• Dire (to say): detto
  • Chiedere (to ask): chiesto
  • Leggere (to read): letto
  • Mettere (to put): messo
  • Vedere (to see): visto
  • Vivere (to live): vissuto

When to use the Italian past infinitive?

We use the Italian past infinitive to refer to an action that happened before the one in the main sentence. 

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So, if the action expressed by the infinitive occurred before the main verb, we use the past infinitive.

Have a look at the examples below:

Teresa dice di aver visto Maria.

Teresa says to have seen Maria. (Teresa says she saw Maria.)

Marta crede di aver capito tutto.

Marta thinks to have understood everything. (Marta thinks she understood everything.)

Avere parlato con lei mi ha aiutata.

Having talked to her helped me.

As you can see, there are two actions in each sentence. And there’s a chronological order which is given by verb tenses.

How to use dopo and prima di + past infinitive?

We usually use the Italian past infinitive with the following time words:

Here’re some examples:

Dopo aver visto la casa, ho deciso di comprarla.

After having seen the house, I decided to buy it.

Dopo aver visitato il museo, ho capito tante cose sulla storia.

After having visited the museum, I understood many things about history.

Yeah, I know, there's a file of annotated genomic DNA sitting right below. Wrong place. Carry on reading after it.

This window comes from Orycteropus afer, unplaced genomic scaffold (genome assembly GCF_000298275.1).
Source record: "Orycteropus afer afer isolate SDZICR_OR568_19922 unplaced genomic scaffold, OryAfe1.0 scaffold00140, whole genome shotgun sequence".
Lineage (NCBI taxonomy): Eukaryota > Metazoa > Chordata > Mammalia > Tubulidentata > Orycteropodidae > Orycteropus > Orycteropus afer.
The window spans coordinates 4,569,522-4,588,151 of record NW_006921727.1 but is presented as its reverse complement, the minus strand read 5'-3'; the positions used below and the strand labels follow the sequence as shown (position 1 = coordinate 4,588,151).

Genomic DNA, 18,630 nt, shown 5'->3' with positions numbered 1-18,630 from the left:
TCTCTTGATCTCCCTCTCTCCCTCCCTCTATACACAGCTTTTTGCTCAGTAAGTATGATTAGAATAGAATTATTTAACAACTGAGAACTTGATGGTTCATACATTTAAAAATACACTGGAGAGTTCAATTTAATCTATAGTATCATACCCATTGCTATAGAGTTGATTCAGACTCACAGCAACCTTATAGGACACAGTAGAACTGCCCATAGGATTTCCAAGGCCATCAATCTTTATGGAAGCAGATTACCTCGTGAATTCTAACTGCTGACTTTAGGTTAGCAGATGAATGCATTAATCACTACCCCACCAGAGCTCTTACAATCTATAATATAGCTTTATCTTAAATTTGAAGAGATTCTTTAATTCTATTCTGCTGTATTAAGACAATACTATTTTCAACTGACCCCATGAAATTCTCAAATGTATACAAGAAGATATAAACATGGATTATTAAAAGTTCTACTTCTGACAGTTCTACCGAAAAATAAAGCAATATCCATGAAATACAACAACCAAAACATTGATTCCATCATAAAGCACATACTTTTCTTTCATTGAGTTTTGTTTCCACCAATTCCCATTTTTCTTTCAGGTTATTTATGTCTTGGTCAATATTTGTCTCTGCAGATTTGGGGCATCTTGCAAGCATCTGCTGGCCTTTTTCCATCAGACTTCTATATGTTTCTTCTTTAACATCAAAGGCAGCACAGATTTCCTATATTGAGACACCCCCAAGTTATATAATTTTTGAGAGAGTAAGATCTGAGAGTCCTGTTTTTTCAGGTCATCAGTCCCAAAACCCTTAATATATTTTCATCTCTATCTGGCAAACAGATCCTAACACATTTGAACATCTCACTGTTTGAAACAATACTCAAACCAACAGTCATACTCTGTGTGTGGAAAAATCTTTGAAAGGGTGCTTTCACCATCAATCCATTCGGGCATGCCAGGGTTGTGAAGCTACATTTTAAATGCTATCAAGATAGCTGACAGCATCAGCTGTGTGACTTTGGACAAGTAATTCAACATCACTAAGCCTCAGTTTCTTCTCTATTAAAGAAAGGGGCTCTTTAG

Prima di essere andato a fare la spesa, ho fatto le pulizie.

Before going to do the grocery, I did the cleaning.

Prima di avere visto quel film, pensavo fosse interessante.

Before seeing that movie, I thought it was interesting.

Test your knowledge in 10 quick questions

How to form the Italian past infinitive?

We use either avere or essere in the infinitive + the past participle.

The Italian past infinitive: essere or avere?

We use avere with most Italian verbs. And we use essere with verbs of movement, reflexive verbs and verbs that indicate the state of something or someone.

When to use the Italian past infinitive?

We use the Italian past infinitive to refer to an action that happened before the one in the main sentence. 

Italian word of the day
l’influenza
Example
Hai la febbre! Sì, mi è venuta l’influenza.
You have a fever! Yes, I got influenza.
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2 Responses

  1. Re Lesson 237
    These English translations don’t read well.

    Teresa dice di aver visto Maria.
    Teresa says to have seen Maria. <- We would not say this in English.
    Maybe, 'Teresa says/said she saw Maria.'

    Marta crede di aver capito tutto.
    Marta thinks to have understood everything. <- We would not say this in English.
    Maybe, 'Marta thinks she understood everything.'

    1. Ciao @donaldbell09@gmail.com!

      Thank you for letting us know there were issues with the English translations.

      We’ve edited the grammar note for marking it clear.